Business volumes, income and profitability in the financial services sector will all fall over the coming three months, according to the latest survey of sentiment by the CBI. However, looking further ahead, firms are taking a more optimistic stance, maintaining their plans for investment and recruitment.
The three months to the beginning of September were more favourable to the sector than firms had expected, with 40 per cent of respondents reporting that business volumes had grown, and 17 per cent saying they had decreased. But in the quarter ahead, a net 11 per cent of firms expect overall business volumes to fall – the first negative expectation in over three years, and the weakest since June 1991. A balance of 14 per cent of firms expect a decline in profitability over the next three months, the bleakest outlook since September 1990.
The survey, sponsored by the CBI and conducted by PricewaterhouseCoopers between 22 August and 5 September, covered 89 businesses. It thus covered the initial phases of the credit squeeze, but not the rescue of Northern Rock.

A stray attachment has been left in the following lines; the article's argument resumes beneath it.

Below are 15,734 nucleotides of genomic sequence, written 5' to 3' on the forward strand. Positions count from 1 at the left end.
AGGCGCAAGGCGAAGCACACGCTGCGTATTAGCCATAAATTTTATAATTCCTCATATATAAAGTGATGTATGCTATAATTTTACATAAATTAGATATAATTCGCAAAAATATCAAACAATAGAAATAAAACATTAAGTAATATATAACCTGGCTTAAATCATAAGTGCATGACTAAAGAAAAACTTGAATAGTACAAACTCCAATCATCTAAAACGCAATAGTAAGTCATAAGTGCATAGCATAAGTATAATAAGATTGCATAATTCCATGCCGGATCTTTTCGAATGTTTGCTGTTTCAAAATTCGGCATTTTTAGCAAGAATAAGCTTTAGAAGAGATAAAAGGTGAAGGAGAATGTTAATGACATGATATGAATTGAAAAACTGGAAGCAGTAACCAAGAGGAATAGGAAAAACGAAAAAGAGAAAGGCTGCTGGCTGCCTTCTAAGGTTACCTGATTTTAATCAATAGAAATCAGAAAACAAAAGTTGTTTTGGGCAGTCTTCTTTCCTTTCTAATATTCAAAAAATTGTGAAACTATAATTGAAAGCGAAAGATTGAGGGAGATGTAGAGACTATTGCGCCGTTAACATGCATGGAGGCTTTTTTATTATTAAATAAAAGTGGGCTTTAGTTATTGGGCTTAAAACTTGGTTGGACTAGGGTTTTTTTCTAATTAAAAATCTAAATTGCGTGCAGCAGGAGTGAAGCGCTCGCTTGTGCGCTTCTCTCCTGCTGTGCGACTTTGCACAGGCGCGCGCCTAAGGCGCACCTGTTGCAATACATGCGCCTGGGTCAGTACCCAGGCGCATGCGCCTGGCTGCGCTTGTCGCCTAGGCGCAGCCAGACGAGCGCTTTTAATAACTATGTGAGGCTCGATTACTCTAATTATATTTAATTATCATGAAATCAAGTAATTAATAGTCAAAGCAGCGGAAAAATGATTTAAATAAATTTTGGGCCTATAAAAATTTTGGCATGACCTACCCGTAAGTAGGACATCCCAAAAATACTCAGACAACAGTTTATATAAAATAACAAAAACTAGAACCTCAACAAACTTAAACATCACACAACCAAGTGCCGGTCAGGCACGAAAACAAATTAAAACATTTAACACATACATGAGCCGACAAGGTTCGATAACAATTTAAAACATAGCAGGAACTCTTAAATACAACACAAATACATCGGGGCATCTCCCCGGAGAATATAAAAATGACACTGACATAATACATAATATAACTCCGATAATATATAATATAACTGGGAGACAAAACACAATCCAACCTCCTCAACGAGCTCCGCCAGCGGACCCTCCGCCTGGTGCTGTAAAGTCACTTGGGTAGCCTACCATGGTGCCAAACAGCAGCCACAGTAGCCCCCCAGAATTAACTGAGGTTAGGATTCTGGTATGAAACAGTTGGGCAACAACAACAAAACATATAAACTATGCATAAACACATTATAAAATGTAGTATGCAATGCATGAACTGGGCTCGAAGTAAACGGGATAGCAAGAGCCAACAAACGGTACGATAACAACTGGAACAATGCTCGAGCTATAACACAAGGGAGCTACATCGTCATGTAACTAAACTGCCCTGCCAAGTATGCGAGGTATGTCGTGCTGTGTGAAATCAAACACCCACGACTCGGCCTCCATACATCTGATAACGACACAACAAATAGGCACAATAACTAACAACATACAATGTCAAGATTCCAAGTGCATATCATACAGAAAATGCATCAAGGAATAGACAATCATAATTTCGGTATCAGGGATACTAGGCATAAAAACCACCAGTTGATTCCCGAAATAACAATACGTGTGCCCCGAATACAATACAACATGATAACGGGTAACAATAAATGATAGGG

Ian McCafferty, CBI chief economic adviser, said: "The majority of firms have become much more pessimistic, and predict that the credit crunch will put a squeeze on profitability. They are however sticking with their plans to hire more staff and increase investment in training, IT and marketing, which suggests they anticipate an end to the current turbulence, and don't foresee major long-term damage to the sector."
The CBI added that overall the credit squeeze had not become a "material" problem for members, though capital for acquisitions may be "more constrained", said Mr McCafferty. He pointed to the reduction in Libor rates since their peak on 11 September as being a hopeful development, with the CBI seeing no case for a cut in the Bank of England's base rate.Reuse content